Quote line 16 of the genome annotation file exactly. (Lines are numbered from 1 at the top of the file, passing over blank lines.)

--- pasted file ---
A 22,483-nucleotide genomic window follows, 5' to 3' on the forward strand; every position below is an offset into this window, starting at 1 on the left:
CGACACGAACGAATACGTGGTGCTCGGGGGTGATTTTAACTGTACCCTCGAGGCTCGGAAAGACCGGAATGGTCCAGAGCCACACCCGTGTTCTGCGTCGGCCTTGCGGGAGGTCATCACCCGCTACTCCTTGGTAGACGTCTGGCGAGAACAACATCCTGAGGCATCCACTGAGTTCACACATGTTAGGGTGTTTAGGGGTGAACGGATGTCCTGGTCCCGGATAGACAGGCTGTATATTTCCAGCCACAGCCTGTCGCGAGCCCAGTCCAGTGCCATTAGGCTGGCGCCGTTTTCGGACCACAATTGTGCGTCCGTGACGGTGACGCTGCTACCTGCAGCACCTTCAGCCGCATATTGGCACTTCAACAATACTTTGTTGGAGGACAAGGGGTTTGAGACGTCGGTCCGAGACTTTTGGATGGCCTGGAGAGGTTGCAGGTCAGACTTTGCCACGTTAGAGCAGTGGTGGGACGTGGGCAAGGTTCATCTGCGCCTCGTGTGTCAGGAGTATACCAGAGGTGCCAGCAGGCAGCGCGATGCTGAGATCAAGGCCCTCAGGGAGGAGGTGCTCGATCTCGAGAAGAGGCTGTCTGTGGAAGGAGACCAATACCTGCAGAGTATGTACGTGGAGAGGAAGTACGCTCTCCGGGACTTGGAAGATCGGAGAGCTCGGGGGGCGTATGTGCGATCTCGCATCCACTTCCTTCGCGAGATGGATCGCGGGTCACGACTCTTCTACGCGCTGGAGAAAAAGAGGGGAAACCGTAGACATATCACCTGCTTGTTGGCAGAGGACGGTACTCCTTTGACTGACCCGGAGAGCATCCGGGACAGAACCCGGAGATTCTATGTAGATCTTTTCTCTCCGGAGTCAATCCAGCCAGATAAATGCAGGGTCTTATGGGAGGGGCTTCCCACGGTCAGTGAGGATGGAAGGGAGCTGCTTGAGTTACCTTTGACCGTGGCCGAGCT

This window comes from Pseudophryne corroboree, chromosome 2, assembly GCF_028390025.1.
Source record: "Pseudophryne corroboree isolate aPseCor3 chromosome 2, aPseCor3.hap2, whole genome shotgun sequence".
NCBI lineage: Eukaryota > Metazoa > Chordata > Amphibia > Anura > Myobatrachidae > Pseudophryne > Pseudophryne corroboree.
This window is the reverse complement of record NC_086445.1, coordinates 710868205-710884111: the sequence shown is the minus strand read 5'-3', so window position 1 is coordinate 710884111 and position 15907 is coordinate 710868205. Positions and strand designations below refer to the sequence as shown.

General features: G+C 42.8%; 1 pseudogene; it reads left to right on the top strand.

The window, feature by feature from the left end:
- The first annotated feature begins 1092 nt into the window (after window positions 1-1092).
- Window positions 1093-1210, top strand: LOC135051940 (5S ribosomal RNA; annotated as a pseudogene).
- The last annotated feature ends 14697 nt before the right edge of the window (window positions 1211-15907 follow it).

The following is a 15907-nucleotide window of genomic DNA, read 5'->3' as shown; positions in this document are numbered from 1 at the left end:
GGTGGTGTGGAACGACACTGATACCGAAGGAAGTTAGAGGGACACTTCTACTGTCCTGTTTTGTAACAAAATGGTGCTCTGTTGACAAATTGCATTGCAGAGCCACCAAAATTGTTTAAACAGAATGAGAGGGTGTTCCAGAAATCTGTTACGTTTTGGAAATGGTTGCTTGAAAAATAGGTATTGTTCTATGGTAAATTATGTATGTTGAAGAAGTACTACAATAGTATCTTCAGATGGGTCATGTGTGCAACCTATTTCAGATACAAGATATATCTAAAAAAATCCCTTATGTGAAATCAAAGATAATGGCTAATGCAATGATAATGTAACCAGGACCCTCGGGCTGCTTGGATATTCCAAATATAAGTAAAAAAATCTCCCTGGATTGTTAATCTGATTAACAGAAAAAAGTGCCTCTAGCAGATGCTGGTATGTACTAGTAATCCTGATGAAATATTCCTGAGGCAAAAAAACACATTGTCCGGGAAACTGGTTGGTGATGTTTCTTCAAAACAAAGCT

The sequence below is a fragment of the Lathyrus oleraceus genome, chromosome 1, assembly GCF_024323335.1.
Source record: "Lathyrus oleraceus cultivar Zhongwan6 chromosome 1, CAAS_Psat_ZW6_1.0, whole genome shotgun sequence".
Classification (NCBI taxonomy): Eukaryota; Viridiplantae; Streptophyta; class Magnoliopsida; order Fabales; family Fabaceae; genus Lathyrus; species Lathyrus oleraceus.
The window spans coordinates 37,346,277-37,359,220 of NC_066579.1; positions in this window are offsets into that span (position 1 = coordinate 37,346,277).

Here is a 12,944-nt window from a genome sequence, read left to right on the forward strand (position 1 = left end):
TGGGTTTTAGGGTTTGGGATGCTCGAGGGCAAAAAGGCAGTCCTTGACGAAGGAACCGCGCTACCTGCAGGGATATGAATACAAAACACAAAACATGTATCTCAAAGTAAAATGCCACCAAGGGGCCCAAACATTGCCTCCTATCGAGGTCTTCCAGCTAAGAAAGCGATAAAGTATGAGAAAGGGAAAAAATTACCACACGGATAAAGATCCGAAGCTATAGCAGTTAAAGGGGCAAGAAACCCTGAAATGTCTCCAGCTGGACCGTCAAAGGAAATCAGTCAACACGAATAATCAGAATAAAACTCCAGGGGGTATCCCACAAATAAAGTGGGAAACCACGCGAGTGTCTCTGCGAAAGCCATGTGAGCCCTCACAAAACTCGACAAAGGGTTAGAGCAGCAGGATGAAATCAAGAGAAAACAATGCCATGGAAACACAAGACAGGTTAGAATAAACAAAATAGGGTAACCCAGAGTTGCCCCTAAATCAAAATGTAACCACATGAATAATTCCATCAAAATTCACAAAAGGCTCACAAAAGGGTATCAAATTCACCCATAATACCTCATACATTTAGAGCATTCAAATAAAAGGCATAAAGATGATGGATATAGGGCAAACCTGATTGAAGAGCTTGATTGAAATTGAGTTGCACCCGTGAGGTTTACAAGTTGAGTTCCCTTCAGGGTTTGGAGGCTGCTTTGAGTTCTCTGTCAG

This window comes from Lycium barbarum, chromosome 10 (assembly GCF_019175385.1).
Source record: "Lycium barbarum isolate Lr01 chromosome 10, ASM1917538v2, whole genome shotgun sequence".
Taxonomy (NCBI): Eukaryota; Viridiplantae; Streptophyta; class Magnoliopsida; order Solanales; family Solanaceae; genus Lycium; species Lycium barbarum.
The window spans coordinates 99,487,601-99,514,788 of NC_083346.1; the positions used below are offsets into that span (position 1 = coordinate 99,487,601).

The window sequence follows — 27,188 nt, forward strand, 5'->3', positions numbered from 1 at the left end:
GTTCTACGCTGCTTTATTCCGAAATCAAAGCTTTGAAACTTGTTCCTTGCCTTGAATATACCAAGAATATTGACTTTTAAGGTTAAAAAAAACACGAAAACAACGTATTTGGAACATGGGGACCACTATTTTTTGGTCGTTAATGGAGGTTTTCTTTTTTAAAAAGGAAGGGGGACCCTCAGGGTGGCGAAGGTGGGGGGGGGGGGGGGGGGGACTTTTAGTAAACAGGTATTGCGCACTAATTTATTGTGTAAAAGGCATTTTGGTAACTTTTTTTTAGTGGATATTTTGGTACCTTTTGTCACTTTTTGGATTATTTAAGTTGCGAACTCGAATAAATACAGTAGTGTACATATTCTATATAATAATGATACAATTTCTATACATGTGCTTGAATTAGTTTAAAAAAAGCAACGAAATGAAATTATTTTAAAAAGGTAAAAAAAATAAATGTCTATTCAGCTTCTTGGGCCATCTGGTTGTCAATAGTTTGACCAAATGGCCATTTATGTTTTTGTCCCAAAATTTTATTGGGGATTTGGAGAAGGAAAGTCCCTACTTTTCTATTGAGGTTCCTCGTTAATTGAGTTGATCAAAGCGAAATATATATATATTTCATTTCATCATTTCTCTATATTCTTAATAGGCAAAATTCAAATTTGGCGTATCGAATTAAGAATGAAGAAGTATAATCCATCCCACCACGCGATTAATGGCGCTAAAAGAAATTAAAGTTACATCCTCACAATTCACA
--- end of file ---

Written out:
Classification (NCBI taxonomy): Eukaryota; Viridiplantae; Streptophyta; class Magnoliopsida; order Fabales; family Fabaceae; genus Lathyrus; species Lathyrus oleraceus.